No final word on Robert. E. Lee HS name change given at Goose Creek ISD meeting

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Friday, June 25, 2021
Goose Creek ISD may change name of Robert. E. Lee HS
Hear the break down of what will be discussed at an upcoming meeting with the school board in the video above.

BAYTOWN, Texas (KTRK) -- Goose Creek ISD opened a discussion on possibly changing the name of Lee High School at a board meeting on Monday.

The school board met virtually to hear from a coalition of citizens and graduates of the high school, which is named after Confederate Gen. Robert E. Lee.

Many people have seen a wave of Confederate monument removals all across the U.S.

"The history that we learned about Robert E Lee himself, was not the history that we learned later when we graduated from Robert E Lee," said 1988 graduate Kevin Sheade.

The board met with the Baytown United Coalition for Change, Baytown Gander Black Alumni Group, RAZA Alumni Group and the Baytown Robert E. Lee High School Improvement Allies.

"Coalition Members believe having public institutions named in honor of Confederate leaders, such as Lee, conveys and upholds the very suffering of slave ancestors who endured heinous acts of torture and murder," said the Baytown United Coalition for Change in a statement. "The Coalition seeks reform of systemic racism perpetuated by coveting the name of Confederate General Robert E. Lee."

The board heard from more than 20 citizens who attended the virtual meeting. More than half were in favor of renaming the school.

The board did not offer any direction as to whether or not they would consider the name change, or allow a vote.

Meanwhile, in Missouri City, council members will consider and take action on two agenda items related to naming and renaming streets throughout the city.

Streets in Missouri City as whole, and the Vicksburg subdivision in particular, have come under scrutiny for having names that refer to Confederate generals or include "plantation," according to city officials.

For example, Bedford Forrest Court and Bedford Forrest Drive share the name of Nathan Bedford Forrest, the first grand wizard of the Ku Klux Klan.

The first item council will consider would give final approval to an amendment to city code that reduces the percentage of signatures required to rename a city street.

The proposed changes would require 70% of people who own property on a given street to sign a petition in order to apply to change the name of that street. Currently, consent from 90% of homeowners is required.

Council Member Jeffrey Boney, whose district includes the Vicksburg area, proposed this change to city code.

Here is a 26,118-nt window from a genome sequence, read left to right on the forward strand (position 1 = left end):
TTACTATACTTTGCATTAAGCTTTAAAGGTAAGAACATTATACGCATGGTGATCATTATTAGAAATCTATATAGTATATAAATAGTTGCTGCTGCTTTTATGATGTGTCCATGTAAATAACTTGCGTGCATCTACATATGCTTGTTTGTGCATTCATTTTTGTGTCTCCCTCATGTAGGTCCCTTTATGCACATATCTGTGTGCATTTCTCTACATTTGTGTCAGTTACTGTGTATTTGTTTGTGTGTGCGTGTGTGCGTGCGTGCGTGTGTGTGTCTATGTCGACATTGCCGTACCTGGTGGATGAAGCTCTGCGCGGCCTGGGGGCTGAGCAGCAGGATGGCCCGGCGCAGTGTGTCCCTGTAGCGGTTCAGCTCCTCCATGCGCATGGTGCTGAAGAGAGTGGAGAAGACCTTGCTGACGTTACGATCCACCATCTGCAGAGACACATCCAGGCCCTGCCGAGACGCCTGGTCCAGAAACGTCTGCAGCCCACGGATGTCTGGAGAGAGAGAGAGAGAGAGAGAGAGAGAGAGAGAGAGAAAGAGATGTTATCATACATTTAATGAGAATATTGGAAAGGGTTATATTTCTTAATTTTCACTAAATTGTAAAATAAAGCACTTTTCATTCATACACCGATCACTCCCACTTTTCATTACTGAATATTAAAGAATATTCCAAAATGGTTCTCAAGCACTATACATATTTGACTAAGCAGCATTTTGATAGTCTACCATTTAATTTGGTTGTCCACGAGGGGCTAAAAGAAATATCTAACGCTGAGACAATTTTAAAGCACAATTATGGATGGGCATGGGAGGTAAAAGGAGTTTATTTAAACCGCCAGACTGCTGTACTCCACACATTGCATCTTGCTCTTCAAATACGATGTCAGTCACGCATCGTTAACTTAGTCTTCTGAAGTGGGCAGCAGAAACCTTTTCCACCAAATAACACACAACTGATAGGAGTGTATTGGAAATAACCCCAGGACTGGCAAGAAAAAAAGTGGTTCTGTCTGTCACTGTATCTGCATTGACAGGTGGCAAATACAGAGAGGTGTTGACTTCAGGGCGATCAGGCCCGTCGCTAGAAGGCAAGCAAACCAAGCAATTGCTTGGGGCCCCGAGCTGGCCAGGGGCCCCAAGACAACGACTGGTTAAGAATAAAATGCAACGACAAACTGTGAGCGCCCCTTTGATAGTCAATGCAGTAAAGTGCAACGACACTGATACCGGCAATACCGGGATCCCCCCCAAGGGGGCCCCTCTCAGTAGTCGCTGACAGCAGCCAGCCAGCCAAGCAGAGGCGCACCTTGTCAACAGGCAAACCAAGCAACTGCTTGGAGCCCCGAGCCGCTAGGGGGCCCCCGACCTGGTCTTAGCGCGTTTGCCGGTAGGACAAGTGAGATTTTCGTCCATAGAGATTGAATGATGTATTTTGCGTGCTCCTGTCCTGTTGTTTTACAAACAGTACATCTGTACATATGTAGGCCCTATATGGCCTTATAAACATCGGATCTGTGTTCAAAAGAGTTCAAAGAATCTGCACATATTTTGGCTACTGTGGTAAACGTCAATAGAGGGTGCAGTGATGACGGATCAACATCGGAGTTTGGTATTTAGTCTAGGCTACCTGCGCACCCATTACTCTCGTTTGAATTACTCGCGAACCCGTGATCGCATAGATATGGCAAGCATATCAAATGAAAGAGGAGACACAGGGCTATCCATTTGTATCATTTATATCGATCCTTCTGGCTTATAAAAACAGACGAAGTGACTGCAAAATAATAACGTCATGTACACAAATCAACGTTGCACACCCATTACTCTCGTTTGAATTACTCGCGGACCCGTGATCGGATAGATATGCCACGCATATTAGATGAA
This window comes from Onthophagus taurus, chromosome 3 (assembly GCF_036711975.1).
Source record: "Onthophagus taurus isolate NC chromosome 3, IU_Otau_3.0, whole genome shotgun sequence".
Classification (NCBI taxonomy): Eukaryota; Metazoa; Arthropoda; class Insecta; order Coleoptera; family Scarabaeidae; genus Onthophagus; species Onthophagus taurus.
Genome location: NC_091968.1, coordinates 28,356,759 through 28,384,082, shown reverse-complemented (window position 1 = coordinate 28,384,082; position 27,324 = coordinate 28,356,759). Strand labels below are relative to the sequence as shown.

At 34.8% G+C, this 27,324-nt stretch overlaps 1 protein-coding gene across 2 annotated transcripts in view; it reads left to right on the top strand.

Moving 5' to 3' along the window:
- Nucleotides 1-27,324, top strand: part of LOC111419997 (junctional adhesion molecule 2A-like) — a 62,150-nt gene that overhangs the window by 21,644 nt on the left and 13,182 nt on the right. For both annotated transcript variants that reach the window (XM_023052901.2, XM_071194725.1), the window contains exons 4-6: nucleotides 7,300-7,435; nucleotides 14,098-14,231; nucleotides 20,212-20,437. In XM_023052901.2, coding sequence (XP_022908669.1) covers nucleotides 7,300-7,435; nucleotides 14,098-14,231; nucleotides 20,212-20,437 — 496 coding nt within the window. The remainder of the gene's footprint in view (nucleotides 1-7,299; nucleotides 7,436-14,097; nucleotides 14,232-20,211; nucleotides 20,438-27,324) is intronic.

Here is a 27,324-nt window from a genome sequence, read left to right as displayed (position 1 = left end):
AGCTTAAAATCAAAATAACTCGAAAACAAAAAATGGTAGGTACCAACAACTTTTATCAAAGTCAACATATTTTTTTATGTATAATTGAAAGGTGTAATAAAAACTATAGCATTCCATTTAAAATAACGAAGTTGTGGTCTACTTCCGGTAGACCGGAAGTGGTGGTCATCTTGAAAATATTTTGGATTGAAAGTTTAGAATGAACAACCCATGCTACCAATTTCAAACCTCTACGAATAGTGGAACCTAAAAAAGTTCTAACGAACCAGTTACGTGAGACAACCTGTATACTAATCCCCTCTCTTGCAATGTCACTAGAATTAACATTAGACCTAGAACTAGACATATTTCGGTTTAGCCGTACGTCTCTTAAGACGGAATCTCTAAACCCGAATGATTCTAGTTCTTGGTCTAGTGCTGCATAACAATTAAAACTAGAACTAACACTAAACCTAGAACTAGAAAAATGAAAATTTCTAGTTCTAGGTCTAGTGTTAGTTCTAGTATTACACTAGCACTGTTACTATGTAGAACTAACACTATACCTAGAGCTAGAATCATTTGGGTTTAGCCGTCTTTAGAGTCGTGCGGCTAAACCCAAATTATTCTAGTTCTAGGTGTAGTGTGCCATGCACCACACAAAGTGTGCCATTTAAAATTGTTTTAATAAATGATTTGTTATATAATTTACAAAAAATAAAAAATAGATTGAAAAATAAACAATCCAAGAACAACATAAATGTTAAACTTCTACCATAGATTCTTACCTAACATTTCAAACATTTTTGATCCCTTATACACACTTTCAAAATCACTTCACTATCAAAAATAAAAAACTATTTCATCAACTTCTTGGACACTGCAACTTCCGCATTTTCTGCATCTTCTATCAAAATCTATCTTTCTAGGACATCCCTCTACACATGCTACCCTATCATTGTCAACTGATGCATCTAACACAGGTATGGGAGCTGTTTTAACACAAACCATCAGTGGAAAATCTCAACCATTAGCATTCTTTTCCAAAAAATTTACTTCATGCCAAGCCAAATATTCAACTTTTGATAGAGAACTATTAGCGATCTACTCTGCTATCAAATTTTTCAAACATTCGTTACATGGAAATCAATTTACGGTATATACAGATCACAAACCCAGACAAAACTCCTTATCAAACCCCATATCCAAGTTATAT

"We have to keep in mind the climate in which we are in," Boney said during the July 20 city council meeting, when council first considered the change. "Lowering the threshold from 90% to a more modest 70% is something I feel like would help the citizens decide if this is something they would like to undertake. We want to give the people more of a voice to be able to express themselves, so I feel like lowering the threshold to 70% will be able to do that."

Council will also receive public comment on and consider giving initial approval to an ordinance that would change how new streets in the city are named.

Under the proposed changes to city code, new street names could only contain a proper name if that person or entity "has contributed to the community or humanity" and could not contain a word or phase deemed "overused." The proposal does not address new subdivision names, as these are considered private property.

City documents show that the intent of prohibiting overused words would limit including "plantation" in future street names as it is currently a part of at least 21 street names within Missouri City or the extraterritorial jurisdiction.

"It's kind of shameful that our city is riddled with Confederate names, KKK names as well as plantations," Mayor Yolanda Ford said.

Missouri City's Planning and Zoning Commission, which plays a key role in reviewing new developments, discussed the proposal at its July 8 meeting but gave it a negative recommendation because more clarification was needed on the naming process, according to city documents.

ABC13's Stefania Okolie will be monitoring any developments and will continue to update this story.

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